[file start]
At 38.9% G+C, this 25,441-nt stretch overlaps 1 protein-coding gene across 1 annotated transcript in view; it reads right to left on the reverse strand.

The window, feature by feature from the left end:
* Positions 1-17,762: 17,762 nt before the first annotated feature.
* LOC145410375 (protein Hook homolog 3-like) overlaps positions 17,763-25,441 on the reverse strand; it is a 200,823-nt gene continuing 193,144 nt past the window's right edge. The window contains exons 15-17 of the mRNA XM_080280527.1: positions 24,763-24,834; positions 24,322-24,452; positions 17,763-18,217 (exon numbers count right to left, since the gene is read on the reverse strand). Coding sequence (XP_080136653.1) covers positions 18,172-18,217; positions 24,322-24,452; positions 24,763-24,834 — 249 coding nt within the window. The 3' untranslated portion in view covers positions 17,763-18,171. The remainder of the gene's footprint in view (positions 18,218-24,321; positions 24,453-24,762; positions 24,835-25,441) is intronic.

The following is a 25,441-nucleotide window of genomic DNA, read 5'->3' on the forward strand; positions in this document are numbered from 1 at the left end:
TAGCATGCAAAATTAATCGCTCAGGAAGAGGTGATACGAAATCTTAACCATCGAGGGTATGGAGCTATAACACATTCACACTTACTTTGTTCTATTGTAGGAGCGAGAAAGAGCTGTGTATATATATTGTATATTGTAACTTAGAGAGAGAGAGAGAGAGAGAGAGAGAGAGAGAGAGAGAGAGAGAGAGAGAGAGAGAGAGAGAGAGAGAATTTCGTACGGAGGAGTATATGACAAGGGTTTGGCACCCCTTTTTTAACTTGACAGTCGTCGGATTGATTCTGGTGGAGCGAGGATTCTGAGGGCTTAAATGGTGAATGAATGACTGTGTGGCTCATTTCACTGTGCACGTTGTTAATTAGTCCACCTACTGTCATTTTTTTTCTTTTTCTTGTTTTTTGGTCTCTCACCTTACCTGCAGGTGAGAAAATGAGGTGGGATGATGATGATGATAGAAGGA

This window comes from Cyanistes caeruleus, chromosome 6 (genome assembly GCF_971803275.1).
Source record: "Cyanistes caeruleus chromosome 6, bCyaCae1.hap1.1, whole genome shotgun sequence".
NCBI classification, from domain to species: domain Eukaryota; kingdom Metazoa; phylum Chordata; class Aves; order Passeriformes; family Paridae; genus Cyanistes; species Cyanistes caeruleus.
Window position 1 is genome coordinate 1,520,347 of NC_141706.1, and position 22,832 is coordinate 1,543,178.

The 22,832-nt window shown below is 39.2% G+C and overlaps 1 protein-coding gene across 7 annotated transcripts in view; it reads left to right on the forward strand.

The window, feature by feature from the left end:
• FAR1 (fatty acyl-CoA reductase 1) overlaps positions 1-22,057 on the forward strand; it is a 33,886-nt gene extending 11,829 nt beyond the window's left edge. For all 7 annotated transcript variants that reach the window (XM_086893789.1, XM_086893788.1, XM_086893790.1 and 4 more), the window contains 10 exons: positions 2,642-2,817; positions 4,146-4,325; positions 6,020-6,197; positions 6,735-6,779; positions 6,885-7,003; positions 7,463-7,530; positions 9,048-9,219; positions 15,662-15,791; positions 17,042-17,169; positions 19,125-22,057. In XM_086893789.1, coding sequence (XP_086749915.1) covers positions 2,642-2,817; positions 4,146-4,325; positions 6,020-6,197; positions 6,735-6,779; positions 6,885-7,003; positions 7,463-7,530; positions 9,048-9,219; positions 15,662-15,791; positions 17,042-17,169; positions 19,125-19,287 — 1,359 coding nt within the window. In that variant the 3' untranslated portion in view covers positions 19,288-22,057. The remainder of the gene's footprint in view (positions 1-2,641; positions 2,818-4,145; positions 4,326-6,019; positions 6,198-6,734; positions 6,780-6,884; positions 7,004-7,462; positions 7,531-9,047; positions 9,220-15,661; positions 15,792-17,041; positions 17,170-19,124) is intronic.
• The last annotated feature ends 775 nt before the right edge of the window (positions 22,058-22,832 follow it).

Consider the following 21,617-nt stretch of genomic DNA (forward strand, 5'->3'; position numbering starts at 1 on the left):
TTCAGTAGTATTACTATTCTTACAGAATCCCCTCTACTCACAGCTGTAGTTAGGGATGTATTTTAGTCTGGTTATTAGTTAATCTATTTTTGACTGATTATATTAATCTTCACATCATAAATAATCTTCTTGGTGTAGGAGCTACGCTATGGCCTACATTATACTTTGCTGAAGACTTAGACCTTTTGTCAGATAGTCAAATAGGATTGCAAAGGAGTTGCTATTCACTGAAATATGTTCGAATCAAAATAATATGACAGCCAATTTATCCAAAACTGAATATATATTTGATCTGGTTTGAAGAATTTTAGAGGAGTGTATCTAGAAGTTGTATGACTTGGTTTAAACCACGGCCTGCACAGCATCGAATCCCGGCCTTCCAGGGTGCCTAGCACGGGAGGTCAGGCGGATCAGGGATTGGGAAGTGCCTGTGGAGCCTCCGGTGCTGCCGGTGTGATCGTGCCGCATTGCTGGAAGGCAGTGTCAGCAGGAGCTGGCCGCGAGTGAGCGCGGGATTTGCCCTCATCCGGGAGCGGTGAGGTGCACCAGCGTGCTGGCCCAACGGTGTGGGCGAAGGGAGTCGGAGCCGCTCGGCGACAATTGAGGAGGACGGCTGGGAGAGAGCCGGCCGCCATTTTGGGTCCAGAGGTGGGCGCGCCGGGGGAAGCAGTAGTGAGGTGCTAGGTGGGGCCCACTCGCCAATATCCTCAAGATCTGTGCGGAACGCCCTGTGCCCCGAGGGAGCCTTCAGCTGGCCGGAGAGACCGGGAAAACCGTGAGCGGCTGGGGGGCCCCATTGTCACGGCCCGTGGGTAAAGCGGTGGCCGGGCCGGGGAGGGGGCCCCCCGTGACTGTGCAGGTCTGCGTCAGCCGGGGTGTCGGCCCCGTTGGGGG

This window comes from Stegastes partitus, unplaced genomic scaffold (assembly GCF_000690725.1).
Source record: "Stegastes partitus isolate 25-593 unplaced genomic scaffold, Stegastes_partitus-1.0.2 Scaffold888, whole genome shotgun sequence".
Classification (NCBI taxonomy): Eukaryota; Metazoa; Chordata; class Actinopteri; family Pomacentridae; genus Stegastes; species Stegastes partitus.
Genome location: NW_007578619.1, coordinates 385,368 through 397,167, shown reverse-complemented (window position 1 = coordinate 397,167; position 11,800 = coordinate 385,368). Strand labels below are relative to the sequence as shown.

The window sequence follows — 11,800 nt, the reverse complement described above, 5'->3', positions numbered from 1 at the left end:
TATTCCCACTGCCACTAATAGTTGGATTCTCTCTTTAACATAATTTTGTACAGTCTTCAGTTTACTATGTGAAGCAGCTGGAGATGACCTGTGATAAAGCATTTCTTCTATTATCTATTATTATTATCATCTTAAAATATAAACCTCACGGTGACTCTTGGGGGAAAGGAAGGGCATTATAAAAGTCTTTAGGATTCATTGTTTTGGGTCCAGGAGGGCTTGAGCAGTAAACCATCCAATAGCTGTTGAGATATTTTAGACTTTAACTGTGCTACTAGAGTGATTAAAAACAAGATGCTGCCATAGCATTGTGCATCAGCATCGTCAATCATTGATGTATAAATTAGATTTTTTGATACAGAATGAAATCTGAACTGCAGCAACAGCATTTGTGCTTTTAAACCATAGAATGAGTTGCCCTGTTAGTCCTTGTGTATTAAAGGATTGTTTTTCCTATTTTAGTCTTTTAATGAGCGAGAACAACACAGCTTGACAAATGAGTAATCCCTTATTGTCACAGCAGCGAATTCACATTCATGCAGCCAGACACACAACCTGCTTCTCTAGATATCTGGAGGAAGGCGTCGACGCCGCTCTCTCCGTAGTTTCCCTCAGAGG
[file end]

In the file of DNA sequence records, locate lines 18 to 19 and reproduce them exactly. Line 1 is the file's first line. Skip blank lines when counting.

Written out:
Source record: "Stegastes partitus isolate 25-593 unplaced genomic scaffold, Stegastes_partitus-1.0.2 Scaffold888, whole genome shotgun sequence".
Classification (NCBI taxonomy): Eukaryota; Metazoa; Chordata; class Actinopteri; family Pomacentridae; genus Stegastes; species Stegastes partitus.